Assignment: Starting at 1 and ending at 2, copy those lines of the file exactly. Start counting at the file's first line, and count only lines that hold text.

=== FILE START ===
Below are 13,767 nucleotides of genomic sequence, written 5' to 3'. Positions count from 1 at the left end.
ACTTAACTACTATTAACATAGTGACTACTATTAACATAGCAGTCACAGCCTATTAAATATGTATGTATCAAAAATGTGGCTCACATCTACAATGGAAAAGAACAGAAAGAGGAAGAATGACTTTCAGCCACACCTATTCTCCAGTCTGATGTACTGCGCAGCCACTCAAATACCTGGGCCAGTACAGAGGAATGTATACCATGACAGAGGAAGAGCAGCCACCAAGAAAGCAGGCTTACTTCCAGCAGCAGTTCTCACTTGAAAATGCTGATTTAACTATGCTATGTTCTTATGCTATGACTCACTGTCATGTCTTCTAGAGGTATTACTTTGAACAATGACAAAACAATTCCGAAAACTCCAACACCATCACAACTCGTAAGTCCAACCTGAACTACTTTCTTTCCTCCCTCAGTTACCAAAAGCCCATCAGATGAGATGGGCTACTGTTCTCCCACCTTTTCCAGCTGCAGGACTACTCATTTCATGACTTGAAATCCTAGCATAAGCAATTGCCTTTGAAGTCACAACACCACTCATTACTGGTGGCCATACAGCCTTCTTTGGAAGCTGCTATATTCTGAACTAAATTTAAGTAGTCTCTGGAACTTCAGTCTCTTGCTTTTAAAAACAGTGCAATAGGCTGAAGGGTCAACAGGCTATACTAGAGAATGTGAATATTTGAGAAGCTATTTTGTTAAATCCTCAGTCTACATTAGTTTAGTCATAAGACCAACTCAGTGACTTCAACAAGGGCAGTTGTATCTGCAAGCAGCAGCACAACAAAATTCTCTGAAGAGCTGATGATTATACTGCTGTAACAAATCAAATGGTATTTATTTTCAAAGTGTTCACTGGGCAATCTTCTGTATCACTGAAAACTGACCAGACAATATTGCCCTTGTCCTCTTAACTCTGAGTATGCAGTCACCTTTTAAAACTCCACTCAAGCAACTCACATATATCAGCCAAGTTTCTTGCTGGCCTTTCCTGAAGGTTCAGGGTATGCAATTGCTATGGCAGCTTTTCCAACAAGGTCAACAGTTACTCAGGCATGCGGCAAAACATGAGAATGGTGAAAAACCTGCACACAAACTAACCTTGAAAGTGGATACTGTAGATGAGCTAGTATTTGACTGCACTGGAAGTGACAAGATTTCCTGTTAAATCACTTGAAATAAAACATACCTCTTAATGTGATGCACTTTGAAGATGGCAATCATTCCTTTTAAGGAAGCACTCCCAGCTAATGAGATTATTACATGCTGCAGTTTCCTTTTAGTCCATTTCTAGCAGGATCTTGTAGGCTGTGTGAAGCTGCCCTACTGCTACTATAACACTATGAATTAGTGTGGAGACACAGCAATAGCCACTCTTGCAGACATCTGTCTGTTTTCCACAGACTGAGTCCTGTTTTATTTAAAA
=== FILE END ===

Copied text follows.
Below are 13,767 nucleotides of genomic sequence, written 5' to 3'. Positions count from 1 at the left end.
ACTTAACTACTATTAACATAGTGACTACTATTAACATAGCAGTCACAGCCTATTAAATATGTATGTATCAAAAATGTGGCTCACATCTACAATGGAAAAGAACAGAAAGAGGAAGAATGACTTTCAGCCACACCTATTCTCCAGTCTGATGTACTGCGCAGCCACTCAAATACCTGGGCCAGTACAGAGGAATGTATACCATGACAGAGGAAGAGCAGCCACCAAGAAAGCAGGCTTACTTCCAGCAGCAGTTCTCACTTGAAAATGCTGATTTAACTATGCTATGTTCTTATGCTATGACTCACTGTCATGTCTTCTAGAGGTATTACTTTGAACAATGACAAAACAATTCCGAAAACTCCAACACCATCACAACTCGTAAGTCCAACCTGAACTACTTTCTTTCCTCCCTCAGTTACCAAAAGCCCATCAGATGAGATGGGCTACTGTTCTCCCACCTTTTCCAGCTGCAGGACTACTCATTTCATGACTTGAAATCCTAGCATAAGCAATTGCCTTTGAAGTCACAACACCACTCATTACTGGTGGCCATACAGCCTTCTTTGGAAGCTGCTATATTCTGAACTAAATTTAAGTAGTCTCTGGAACTTCAGTCTCTTGCTTTTAAAAACAGTGCAATAGGCTGAAGGGTCAACAGGCTATACTAGAGAATGTGAATATTTGAGAAGCTATTTTGTTAAATCCTCAGTCTACATTAGTTTAGTCATAAGACCAACTCAGTGACTTCAACAAGGGCAGTTGTATCTGCAAGCAGCAGCACAACAAAATTCTCTGAAGAGCTGATGATTATACTGCTGTAACAAATCAAATGGTATTTATTTTCAAAGTGTTCACTGGGCAATCTTCTGTATCACTGAAAACTGACCAGACAATATTGCCCTTGTCCTCTTAACTCTGAGTATGCAGTCACCTTTTAAAACTCCACTCAAGCAACTCACATATATCAGCCAAGTTTCTTGCTGGCCTTTCCTGAAGGTTCAGGGTATGCAATTGCTATGGCAGCTTTTCCAACAAGGTCAACAGTTACTCAGGCATGCGGCAAAACATGAGAATGGTGAAAAACCTGCACACAAACTAACCTTGAAAGTGGATACTGTAGATGAGCTAGTATTTGACTGCACTGGAAGTGACAAGATTTCCTGTTAAATCACTTGAAATAAAACATACCTCTTAATGTGATGCACTTTGAAGATGGCAATCATTCCTTTTAAGGAAGCACTCCCAGCTAATGAGATTATTACATGCTGCAGTTTCCTTTTAGTCCATTTCTAGCAGGATCTTGTAGGCTGTGTGAAGCTGCCCTACTGCTACTATAACACTATGAATTAGTGTGGAGACACAGCAATAGCCACTCTTGCAGACATCTGTCTGTTTTCCACAGACTGAGTCCTGTTTTATTTAAAA